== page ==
gun-boats, sinking one and disabling and repulsing the others. At Drewry's Bluft, on 16th of May following, our losses were heavy, both in officers and men.
On 15th, 16th, 17th, again on 30th of June and 1st of July, we were engaged in battles before Petersburg, Va. Our losses were augmented, including valuable officers. This brigade has lost twelve field officers killed and three permanently disabled from field service. Seven of these field officers were killed in the fights around Richmond and Petersburg in the present campaign. On every field Johnson's brigade has shown uniform valor, gaining laurels of which they are justly proud. Would it not be injustice to consolidate such a command and cause it thereby to lose its identity? To say the least, would it not be ungrateful? When our absent members, who are not permanently disabled and prisoners of war, shall return, we will muster, as shown by our reports, over 1,650 officers and men. Should we be so fortunate as to again enter maximum number in six weeks. We know that this can be done without resorting to conscription, for Johnson's brigade is well and favorably known and mainly composed of men living south of Murfreesborough. We have made this statement to you in justice to ourselves and the brave men we represent, trusting that you will use every endeavor to prevent our being swallowed up by any other command. We feel our indebtedness to you in a great measure for our present standing, and believe that you will take that interest in your old brigade which will defeat this measure. If we are allowed to remain as a separate organization and continued in the Department of Richmond until it becomes generally known throughout the South, we believe that there are Tennesseeans enough within our lines, "refugees from home," to swell our ranks to a respectable number. We hear dany of men in the enemy's lines desirous of joining us, but what chance have they at present? It is true that it may be urged that the transfer proposed is to be only temporary, but experience has shown that those temporary annexations do, after a lapse of time, by general assent, become permanent. Should this transfer be ordered in the face of the present strong opposition to it the most unhappy results may be anticipated, the energies of the officers would become paralyzed, and the spirit of the men broken.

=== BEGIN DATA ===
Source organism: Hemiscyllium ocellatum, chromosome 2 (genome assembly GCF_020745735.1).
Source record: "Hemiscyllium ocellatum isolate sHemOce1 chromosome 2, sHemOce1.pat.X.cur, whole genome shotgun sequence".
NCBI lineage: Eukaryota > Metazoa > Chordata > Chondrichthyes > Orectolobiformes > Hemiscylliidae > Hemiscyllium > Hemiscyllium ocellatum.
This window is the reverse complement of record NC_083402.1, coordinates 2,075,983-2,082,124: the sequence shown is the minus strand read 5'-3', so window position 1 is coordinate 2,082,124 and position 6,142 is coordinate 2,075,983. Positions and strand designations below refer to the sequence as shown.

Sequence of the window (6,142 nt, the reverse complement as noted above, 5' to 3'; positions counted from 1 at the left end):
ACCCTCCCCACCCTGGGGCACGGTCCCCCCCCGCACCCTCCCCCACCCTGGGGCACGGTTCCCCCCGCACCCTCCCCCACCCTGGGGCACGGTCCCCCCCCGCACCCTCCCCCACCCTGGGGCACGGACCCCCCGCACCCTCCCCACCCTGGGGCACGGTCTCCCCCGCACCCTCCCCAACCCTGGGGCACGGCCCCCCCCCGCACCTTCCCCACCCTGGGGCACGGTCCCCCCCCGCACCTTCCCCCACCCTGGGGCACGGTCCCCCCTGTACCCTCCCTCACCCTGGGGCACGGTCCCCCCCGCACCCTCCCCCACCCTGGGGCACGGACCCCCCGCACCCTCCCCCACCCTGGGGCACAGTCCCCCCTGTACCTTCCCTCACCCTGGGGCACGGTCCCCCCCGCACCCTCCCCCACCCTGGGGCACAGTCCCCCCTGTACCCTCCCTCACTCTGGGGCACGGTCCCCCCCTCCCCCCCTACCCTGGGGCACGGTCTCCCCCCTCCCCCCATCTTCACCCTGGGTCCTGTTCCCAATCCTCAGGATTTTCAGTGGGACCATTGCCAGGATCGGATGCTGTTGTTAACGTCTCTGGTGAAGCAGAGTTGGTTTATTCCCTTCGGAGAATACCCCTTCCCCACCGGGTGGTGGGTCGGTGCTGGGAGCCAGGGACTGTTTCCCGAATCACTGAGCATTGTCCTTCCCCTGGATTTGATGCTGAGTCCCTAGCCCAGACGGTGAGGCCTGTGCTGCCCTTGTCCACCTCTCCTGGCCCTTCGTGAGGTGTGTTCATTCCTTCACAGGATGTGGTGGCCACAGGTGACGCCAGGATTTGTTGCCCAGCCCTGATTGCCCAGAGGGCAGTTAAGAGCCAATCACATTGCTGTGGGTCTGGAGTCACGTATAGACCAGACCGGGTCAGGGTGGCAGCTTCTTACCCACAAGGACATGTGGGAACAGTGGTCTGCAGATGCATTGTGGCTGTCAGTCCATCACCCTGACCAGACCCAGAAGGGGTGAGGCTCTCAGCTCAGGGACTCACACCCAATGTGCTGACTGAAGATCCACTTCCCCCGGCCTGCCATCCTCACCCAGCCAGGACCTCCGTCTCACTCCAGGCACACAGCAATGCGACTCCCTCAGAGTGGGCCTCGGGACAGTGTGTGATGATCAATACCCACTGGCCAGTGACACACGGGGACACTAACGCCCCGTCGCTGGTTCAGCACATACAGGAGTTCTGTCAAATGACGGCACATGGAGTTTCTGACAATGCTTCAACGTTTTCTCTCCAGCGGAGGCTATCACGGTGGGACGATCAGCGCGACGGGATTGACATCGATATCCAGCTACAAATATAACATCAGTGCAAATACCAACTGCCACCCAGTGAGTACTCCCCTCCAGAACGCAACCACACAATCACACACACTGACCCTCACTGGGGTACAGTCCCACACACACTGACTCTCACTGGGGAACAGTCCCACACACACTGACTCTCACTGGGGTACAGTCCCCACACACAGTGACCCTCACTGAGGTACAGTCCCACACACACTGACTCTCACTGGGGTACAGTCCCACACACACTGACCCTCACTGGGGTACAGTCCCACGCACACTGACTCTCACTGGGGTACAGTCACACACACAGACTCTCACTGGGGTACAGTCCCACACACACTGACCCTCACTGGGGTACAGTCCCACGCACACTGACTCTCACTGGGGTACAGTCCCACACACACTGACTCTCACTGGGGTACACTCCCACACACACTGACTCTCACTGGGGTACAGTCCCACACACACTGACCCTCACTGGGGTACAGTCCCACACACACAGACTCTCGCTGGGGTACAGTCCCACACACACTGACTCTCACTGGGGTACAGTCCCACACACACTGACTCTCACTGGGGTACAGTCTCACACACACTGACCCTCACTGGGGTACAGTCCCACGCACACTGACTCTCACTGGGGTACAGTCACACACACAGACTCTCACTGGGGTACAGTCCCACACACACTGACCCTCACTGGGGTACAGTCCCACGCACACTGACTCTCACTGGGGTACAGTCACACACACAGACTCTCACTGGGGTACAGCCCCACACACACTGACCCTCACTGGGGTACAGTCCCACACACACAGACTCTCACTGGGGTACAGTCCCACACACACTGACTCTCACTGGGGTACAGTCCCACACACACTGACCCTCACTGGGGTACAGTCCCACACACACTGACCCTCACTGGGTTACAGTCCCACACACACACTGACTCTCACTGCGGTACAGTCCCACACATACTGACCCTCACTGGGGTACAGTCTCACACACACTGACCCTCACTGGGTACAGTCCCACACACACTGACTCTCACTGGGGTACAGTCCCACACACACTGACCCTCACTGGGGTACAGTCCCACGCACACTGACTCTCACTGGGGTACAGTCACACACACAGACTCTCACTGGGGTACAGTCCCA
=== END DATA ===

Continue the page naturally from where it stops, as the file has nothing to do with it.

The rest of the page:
JOHN M. HUGHS,
Colonel, Commanding Johnson's Brigade.
WM. H. FULKERSON,
Major, Commanding Sixty-third Tennessee Regiment.
U. C. HARRISON,
Senior Captain Seventeenth Tennessee Regiment.
Lieutenant Colonel, Commanding Seventeenth and Twenty-third Regiments.
R. B. SNOWDEN,
Lieutenant Colonel, Commanding Forty-fourth and Twenty-fifth Tennessee.
J. E. SPENCER,
Senior Captain and Acting Major Forty-fourth Tennessee Regiment.
HEADQUARTERS JOHNSON'S DIVISION,
September 19, 1864.
There can be no doubt that the sentiments of the officers and men of this brigade are strongly opposed to a combination with any other bri-
80 R R-VOL XLII, PT II